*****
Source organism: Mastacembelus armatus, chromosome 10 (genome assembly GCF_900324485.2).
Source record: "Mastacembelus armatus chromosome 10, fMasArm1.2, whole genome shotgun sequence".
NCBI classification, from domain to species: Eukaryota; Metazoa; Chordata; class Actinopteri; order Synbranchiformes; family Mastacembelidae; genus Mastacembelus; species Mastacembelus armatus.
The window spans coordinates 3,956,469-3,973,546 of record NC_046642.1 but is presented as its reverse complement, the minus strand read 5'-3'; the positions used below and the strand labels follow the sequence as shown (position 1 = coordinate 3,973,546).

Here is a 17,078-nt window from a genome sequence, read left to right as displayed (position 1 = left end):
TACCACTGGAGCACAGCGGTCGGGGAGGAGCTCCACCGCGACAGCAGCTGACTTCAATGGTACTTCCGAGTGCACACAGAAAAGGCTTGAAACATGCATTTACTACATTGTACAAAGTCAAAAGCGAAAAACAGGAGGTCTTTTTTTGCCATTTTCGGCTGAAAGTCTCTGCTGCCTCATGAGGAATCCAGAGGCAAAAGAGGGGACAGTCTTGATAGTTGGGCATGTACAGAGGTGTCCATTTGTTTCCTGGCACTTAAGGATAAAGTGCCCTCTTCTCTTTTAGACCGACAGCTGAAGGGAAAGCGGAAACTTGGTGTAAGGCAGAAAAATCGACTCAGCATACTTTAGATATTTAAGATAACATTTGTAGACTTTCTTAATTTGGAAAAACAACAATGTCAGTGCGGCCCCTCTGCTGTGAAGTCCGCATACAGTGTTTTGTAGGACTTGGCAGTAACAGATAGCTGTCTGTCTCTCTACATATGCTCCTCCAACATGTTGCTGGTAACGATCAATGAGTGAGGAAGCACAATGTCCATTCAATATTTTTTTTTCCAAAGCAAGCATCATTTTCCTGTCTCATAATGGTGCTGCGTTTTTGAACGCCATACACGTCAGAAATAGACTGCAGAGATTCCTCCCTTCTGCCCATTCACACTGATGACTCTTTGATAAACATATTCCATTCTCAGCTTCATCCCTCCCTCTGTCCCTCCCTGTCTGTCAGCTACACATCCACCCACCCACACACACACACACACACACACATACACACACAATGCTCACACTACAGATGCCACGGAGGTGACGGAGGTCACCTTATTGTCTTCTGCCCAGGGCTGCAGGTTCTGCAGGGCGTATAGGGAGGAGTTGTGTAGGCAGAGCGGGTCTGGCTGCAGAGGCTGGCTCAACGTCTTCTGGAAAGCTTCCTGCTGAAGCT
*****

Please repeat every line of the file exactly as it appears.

Source organism: Mastacembelus armatus, chromosome 10 (genome assembly GCF_900324485.2).
Source record: "Mastacembelus armatus chromosome 10, fMasArm1.2, whole genome shotgun sequence".
NCBI classification, from domain to species: Eukaryota; Metazoa; Chordata; class Actinopteri; order Synbranchiformes; family Mastacembelidae; genus Mastacembelus; species Mastacembelus armatus.
The window spans coordinates 3,956,469-3,973,546 of record NC_046642.1 but is presented as its reverse complement, the minus strand read 5'-3'; the positions used below and the strand labels follow the sequence as shown (position 1 = coordinate 3,973,546).

Here is a 17,078-nt window from a genome sequence, read left to right as displayed (position 1 = left end):
TACCACTGGAGCACAGCGGTCGGGGAGGAGCTCCACCGCGACAGCAGCTGACTTCAATGGTACTTCCGAGTGCACACAGAAAAGGCTTGAAACATGCATTTACTACATTGTACAAAGTCAAAAGCGAAAAACAGGAGGTCTTTTTTTGCCATTTTCGGCTGAAAGTCTCTGCTGCCTCATGAGGAATCCAGAGGCAAAAGAGGGGACAGTCTTGATAGTTGGGCATGTACAGAGGTGTCCATTTGTTTCCTGGCACTTAAGGATAAAGTGCCCTCTTCTCTTTTAGACCGACAGCTGAAGGGAAAGCGGAAACTTGGTGTAAGGCAGAAAAATCGACTCAGCATACTTTAGATATTTAAGATAACATTTGTAGACTTTCTTAATTTGGAAAAACAACAATGTCAGTGCGGCCCCTCTGCTGTGAAGTCCGCATACAGTGTTTTGTAGGACTTGGCAGTAACAGATAGCTGTCTGTCTCTCTACATATGCTCCTCCAACATGTTGCTGGTAACGATCAATGAGTGAGGAAGCACAATGTCCATTCAATATTTTTTTTTCCAAAGCAAGCATCATTTTCCTGTCTCATAATGGTGCTGCGTTTTTGAACGCCATACACGTCAGAAATAGACTGCAGAGATTCCTCCCTTCTGCCCATTCACACTGATGACTCTTTGATAAACATATTCCATTCTCAGCTTCATCCCTCCCTCTGTCCCTCCCTGTCTGTCAGCTACACATCCACCCACCCACACACACACACACACACACACATACACACACAATGCTCACACTACAGATGCCACGGAGGTGACGGAGGTCACCTTATTGTCTTCTGCCCAGGGCTGCAGGTTCTGCAGGGCGTATAGGGAGGAGTTGTGTAGGCAGAGCGGGTCTGGCTGCAGAGGCTGGCTCAACGTCTTCTGGAAAGCTTCCTGCTGAAGCT